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In the video linked in the Space.com article What Would It Mean for Astronomers If the WFIRST Space Telescope Is Killed?, (available in YouTube as WFIRST: The Best of Both Worlds) after 02:00 Caltech cosmologist Yun Wang says:

WFIRST will allow us to potentially make ground-breaking discoveries, finding out what dark energy is. So this will tell us if dark energy is an unknown form of energy, or if its a modification of general relativity.

Without going too deep in to GR, how might that happen?

Question: What kinds of WFIRST observations and interpretations would be used to potentially address the nature of dark energy?

Based on comments, I'll reclassify the following as an afterthought:

Is this in any way related to news about a recent observational non-exclusion of Erik Verlinde's theories (the guy who's "Trying to kill dark matter"), discussed in Margot Brouwer's 2016 video Verlindes new theory first tested with weak gravitational lensing about the VLT Survey Telescope kilo-degree survey results (see also Cosmos Magazine's New theory of ‘dark gravity’ passes first test, but Einstein’s still on top, or am I mixing apples and oranges?

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  • $\begingroup$ You aren't mixing apples and oranges. You are mixing blueberries and blue whales. Just because blueberries and blue whales both start with blue doesn't mean they have anything to do with one another. The same goes for dark energy and dark matter. WFIRST was proposed without a thought toward Verlinde's entropic gravity (which is a bit fringy). The goal is to get a better handle on what dark energy is. Dark energy is a placeholder name for the accelerating expansion of the universe, so that "better handle" means a better understanding of the accelerating expansion. $\endgroup$ – David Hammen Feb 14 '18 at 5:31
  • $\begingroup$ @DavidHammen thanks as always, and happy to see you here; but are you absolutely sure that WFIRST data can not be used to distinguish between theories attempting to explain the phenomenon? I'm not asking about the original proposal. If Verlinde's theory is a bit "fringy", wouldn't one want to try to rule it out decisively, and could what Yun Wang is talking about potentially include such an exclusion? $\endgroup$ – uhoh Feb 14 '18 at 5:40
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    $\begingroup$ Re If Verlinde's theory is a bit "fringy", wouldn't one want to try to rule it out decisively -- No, for several reasons. First off, there are two billion reasons, the number of US dollars WFIRST will cost. While NASA does spend small amounts on fringy ideas, it does not spend tens of millions, let alone two billion. Secondly, that's not how science works. Suppose I came with my own theory of gravity. The US government is not going to spend any money to rule out that concept. $\endgroup$ – David Hammen Feb 14 '18 at 6:01
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    $\begingroup$ @DavidHammen okay! Insert quip about Ponds and Fleischmann, $4.5 million, sate of Utah here ;-) $\endgroup$ – uhoh Feb 14 '18 at 6:08
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The WFIRST's study of dark energy is pretty straight forward. It's no different than the previous ways of studying dark energy. It's not studied directly, cause we can't see it or re-create it, it's studied by the effect it has on the relative motion of distant galaxies.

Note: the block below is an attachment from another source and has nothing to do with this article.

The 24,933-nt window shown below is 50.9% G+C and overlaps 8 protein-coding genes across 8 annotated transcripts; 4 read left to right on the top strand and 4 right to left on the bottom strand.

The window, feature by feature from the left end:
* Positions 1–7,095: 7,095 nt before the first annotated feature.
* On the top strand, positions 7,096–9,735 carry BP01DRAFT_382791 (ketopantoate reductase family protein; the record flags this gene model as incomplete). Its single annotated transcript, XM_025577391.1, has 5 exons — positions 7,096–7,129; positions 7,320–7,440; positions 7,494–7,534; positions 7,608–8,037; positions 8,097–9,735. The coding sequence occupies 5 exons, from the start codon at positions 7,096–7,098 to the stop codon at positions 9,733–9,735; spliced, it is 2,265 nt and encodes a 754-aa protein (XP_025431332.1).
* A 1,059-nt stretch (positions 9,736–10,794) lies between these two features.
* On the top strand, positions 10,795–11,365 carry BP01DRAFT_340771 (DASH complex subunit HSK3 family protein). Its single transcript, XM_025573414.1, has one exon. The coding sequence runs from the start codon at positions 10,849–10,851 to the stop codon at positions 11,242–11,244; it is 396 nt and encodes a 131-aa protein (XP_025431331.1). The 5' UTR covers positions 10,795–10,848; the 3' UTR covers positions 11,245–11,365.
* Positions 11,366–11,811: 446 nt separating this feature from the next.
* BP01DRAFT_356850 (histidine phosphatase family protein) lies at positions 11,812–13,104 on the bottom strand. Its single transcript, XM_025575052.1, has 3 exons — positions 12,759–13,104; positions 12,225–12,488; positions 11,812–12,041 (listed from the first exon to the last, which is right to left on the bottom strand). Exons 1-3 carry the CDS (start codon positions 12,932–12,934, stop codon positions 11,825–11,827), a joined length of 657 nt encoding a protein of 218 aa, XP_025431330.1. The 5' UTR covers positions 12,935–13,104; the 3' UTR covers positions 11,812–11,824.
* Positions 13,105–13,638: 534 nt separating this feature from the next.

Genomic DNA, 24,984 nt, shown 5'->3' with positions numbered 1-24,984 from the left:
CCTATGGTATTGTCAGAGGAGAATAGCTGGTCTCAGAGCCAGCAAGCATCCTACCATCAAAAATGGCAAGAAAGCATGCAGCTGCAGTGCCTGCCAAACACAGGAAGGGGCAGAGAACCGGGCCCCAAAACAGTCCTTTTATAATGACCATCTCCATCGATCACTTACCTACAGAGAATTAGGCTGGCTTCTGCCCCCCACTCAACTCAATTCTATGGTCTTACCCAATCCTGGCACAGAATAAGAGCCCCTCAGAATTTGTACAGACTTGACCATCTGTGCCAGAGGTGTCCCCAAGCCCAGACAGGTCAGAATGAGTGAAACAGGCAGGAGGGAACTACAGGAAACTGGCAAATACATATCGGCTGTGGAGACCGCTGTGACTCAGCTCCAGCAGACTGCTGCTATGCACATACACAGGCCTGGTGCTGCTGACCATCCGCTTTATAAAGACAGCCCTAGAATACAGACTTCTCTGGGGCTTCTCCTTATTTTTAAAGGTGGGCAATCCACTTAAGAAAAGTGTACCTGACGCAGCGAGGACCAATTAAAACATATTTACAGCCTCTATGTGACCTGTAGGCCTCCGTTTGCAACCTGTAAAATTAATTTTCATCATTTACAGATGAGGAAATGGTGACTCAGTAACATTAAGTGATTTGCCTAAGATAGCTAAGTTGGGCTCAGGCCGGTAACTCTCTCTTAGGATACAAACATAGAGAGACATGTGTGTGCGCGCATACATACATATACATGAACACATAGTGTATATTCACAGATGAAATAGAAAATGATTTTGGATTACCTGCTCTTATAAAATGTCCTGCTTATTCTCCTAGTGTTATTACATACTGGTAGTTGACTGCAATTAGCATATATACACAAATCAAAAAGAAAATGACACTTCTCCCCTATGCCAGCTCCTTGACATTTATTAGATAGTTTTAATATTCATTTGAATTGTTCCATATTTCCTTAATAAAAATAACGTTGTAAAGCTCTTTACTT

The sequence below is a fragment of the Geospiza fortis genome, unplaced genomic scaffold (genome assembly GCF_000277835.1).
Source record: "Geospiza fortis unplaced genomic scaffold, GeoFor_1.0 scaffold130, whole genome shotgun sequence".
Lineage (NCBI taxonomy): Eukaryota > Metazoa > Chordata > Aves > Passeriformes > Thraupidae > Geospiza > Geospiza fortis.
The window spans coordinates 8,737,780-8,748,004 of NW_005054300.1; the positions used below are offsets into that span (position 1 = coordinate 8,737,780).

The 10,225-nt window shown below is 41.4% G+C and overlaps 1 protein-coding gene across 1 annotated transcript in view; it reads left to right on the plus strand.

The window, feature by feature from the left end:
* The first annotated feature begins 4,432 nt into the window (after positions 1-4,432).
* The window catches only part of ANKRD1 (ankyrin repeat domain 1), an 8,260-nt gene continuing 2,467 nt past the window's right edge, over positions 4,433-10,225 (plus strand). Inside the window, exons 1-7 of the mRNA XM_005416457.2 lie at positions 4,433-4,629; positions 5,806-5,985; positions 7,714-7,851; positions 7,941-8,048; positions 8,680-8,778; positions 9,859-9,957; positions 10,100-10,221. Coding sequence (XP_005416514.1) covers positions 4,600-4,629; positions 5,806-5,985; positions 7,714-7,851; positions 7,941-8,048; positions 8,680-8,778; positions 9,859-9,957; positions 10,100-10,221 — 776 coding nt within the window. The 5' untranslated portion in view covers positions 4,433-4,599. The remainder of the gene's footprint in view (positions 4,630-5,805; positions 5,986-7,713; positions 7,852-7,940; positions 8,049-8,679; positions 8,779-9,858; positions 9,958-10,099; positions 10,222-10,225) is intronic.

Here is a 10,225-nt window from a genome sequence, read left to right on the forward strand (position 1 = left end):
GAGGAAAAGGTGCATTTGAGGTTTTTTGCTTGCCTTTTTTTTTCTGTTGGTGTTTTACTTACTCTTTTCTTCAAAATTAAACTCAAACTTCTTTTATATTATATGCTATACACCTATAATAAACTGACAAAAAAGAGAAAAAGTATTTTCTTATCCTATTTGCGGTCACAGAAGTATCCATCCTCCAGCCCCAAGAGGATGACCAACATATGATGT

WFIRST will get much more accurate readings on the relative velocity of galaxies both relative to each other in their neighborhood and relative to us, this will get a significantly more accurate estimate for dark energy than was previously possible and questions can be answered such as, is it speeding up.

NASA's WFIRST Web page discusses this in more detail

The High Latitude Spectroscopic Survey will measure accurate distances and positions of a very large number of galaxies. By measuring the changes in the distribution of galaxies, the evolution of dark energy over time can be determined. The High Latitude Survey will measure the growth of large structure of the universe, testing theory of Einstein's General Relativity.

Type Ia Supernovae (SNe) Survey uses type Ia SNe as "standard candles" to measure absolute distances. Patches of the sky are monitored to discover new supernovae and measure their light curves and spectra. Measuring the distance to and redshift of the SNe provides another means of measuring the evolution of dark energy over time, providing a cross-check with the high latitude surveys.

High Latitude Imaging Survey will measure the shapes and distances of a very large number of galaxies and galaxy clusters. The shapes of very distant galaxies are distorted by the bending of light as it passes more nearby mass concentrations. These distortions are measured and used to infer the three-dimensional mass distribution in the Universe. This survey will determine both the evolution of dark energy over time as well as provide another independent measurement of the growth of large structure of the universe.

Dr. Yun Wang's comments appear to be written for a Science-TV show and/or youtube video, and video like those are designed for a general audience so I wouldn't analyze that particular sentences meaning too closely.

As for Erik Verlinde's . . . ideas. I'm not a fan of his proposals, but the answer is mostly the same. WFIRST will get more accurate readings and better readings should help get more specific answers.

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  • $\begingroup$ Thank you very much! I'm guessing the spectroscopic survey uses red shift to infer distances, but how would an imaging survey to this? (if it's not a quick/easy answer, I can ask later, separately) $\endgroup$ – uhoh Feb 14 '18 at 8:33

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